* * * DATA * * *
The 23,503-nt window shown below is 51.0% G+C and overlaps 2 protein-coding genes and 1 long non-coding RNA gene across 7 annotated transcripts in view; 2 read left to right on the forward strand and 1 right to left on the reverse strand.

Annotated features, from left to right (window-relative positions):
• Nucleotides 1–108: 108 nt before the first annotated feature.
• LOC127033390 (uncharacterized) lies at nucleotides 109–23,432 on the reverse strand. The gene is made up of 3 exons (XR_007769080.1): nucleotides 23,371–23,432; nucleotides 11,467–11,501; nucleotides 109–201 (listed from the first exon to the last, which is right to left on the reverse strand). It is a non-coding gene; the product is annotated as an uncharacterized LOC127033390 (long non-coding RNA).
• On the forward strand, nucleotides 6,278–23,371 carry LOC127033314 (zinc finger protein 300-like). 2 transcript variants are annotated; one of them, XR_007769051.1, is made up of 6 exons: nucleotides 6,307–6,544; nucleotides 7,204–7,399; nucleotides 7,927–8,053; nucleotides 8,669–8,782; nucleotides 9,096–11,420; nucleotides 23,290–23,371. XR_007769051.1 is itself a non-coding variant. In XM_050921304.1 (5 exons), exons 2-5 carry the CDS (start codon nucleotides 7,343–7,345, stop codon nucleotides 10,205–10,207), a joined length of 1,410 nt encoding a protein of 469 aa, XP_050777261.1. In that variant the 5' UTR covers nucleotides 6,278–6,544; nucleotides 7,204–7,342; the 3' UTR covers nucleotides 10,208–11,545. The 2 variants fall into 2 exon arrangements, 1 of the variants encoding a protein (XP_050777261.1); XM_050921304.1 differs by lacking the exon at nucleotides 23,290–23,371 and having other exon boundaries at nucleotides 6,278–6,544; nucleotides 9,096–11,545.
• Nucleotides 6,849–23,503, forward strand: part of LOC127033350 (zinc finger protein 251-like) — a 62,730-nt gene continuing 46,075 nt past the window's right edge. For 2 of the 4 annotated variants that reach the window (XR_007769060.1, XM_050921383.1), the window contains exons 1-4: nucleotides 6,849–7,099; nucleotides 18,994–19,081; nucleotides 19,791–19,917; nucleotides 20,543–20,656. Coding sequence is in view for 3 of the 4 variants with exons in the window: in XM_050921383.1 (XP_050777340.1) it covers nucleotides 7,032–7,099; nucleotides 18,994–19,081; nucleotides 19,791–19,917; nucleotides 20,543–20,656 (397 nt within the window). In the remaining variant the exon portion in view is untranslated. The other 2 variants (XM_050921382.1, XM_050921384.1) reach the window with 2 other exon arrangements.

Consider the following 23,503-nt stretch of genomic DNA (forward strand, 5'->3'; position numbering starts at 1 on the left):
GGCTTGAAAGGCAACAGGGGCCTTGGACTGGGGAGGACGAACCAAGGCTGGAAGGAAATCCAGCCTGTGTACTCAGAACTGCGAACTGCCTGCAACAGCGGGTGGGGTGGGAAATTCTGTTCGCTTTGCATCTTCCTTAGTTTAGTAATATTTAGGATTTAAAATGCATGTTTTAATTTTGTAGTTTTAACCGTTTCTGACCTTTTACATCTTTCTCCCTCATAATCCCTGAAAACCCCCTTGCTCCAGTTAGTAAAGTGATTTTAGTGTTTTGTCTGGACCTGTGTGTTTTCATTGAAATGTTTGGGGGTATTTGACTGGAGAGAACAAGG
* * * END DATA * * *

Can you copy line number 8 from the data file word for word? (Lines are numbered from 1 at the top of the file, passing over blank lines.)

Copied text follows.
GGCTTGAAAGGCAACAGGGGCCTTGGACTGGGGAGGACGAACCAAGGCTGGAAGGAAATCCAGCCTGTGTACTCAGAACTGCGAACTGCCTGCAACAGCGGGTGGGGTGGGAAATTCTGTTCGCTTTGCATCTTCCTTAGTTTAGTAATATTTAGGATTTAAAATGCATGTTTTAATTTTGTAGTTTTAACCGTTTCTGACCTTTTACATCTTTCTCCCTCATAATCCCTGAAAACCCCCTTGCTCCAGTTAGTAAAGTGATTTTAGTGTTTTGTCTGGACCTGTGTGTTTTCATTGAAATGTTTGGGGGTATTTGACTGGAGAGAACAAGG